At my place of business, we use a level system of 1-4 to describe the depth and intensity of a given therapist’s typical massage style. Recently, I interviewed a job candidate who had never heard of this system and wanted me to explain it. “Well,” I said, musing, “Think of Level 1 like someone sweeping you with a feather duster and Level 4 more like a run-in with Helga the Prison Mistress. And Levels 2 and 3 as steps in between.” Overly simplistic, yes; especially since once you’ve been working as a massage therapist for a long while, you realize that there are levels within levels. For example, no Level 2 therapist is ever the same so no Level 2 massage is ever really just 2: it can be 2.3 or 2.5 or 2.8.
However, even though the level system may not always be spot-on accurate, it does serve as some sort of guideline. We keep a coffee-table book for clients that contains each therapist’s profile, and each profile clearly indicates what level each therapist works at. In addition, our front staff makes an honest effort to match incoming clients to particular therapists whenever there are special depth requests (and that means light or deep). I believe that this is a good thing: for example, no one who requests a really deep tissue massage wants to end up with a Level 1 therapist.
Not all businesses use the level system, though, or even go to the trouble to match clients with appropriate therapists. I’ve worked at places where clients requesting serious deep tissue were paired with Level 1 and 2 therapists, simply because those therapists were the only ones available at that time and the business wanted to book the slot at any cost. In my opinion, the cost could be losing a client: if you specifically ask for something, and you pay for it, you rather expect to get it.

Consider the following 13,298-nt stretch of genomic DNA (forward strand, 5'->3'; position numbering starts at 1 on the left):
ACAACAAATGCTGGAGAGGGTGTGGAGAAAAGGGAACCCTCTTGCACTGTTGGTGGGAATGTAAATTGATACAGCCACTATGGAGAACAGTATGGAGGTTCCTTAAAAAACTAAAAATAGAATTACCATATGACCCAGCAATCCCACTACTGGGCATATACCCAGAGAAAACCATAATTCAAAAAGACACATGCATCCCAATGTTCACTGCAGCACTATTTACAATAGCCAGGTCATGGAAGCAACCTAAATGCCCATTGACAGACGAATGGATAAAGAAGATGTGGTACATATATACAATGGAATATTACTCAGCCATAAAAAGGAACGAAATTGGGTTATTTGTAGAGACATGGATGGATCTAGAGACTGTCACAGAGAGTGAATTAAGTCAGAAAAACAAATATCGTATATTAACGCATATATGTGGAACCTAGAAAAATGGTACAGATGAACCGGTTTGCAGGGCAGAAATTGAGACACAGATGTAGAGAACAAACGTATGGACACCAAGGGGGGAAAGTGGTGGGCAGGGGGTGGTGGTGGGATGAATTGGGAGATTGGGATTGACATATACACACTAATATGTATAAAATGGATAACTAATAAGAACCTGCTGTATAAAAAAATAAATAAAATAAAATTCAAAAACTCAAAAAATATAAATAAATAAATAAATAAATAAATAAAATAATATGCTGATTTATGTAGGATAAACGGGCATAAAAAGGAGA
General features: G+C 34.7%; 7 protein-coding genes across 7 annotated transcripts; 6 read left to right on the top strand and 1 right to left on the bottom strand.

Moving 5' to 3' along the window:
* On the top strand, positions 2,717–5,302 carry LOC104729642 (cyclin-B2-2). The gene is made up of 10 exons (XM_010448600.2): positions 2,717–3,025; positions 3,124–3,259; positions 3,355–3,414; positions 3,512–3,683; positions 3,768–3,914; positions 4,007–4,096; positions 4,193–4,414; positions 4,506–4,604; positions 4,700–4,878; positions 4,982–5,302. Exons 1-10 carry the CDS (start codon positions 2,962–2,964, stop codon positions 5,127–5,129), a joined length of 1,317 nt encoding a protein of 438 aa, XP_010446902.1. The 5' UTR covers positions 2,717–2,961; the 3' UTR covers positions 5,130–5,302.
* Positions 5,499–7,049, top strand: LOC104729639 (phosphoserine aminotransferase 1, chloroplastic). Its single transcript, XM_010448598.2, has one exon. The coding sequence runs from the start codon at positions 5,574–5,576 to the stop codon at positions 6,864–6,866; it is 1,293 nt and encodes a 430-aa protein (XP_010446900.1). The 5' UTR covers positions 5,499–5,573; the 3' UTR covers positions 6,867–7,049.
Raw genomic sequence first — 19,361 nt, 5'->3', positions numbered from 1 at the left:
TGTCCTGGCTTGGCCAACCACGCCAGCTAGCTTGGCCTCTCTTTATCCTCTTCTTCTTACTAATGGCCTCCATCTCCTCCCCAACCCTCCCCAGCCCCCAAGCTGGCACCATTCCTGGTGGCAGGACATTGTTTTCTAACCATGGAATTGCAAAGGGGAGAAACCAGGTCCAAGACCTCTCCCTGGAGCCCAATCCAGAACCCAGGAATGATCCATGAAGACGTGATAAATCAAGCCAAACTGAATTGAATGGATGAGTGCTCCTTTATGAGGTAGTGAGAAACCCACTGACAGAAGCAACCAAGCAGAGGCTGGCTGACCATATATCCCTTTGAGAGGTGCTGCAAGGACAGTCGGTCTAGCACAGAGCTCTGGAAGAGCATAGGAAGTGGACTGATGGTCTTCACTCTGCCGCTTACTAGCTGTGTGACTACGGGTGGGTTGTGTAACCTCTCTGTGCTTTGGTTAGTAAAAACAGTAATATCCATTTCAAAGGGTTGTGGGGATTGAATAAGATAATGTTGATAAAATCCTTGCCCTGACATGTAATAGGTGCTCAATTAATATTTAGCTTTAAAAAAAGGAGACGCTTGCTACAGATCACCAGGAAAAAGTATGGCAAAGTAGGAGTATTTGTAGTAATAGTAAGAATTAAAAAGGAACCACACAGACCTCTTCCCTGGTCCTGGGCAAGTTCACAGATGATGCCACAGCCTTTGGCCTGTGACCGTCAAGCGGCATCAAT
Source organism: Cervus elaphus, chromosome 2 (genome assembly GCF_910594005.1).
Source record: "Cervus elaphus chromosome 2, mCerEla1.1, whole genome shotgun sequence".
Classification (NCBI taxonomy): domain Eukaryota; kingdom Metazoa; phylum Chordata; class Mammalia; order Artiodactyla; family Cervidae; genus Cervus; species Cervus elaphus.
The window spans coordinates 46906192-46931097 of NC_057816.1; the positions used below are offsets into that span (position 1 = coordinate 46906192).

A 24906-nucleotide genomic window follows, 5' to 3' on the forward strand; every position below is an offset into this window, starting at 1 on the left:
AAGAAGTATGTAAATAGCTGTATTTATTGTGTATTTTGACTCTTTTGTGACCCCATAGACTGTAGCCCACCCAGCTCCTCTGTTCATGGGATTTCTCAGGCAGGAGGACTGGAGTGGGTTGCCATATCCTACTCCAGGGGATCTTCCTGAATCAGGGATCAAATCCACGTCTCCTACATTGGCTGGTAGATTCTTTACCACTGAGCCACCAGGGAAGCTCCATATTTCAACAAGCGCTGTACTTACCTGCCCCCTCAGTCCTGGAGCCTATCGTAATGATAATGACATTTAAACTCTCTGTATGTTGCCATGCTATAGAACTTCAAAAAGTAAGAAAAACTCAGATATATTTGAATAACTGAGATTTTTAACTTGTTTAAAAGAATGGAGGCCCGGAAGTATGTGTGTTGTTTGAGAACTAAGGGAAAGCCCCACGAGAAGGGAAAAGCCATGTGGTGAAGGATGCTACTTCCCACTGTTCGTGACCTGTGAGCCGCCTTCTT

Some people would try to justify the above by arguing that defintions of deep tissue differ greatly. Boy, do they (read a bit of sarcasm here). Just about every therapist I’ve ever known listed “deep tissue massage” on his or her resume, whether or not he or she actually practiced it. And who gets to decide what is deep? The person with the most common sense, maybe? There are levels of deep, but we all know the difference between deep and light. We just do. Light is not deep no matter how much you wish it was. And I have met many an unhappy client out there who has ended up on a table either wishing for deeper or praying for lighter.
Maybe some sort of universal level system in massage wouldn’t be so bad. It seems to me that using such systems to match clients with therapists would make for happier clients and more ethical business practice across the board.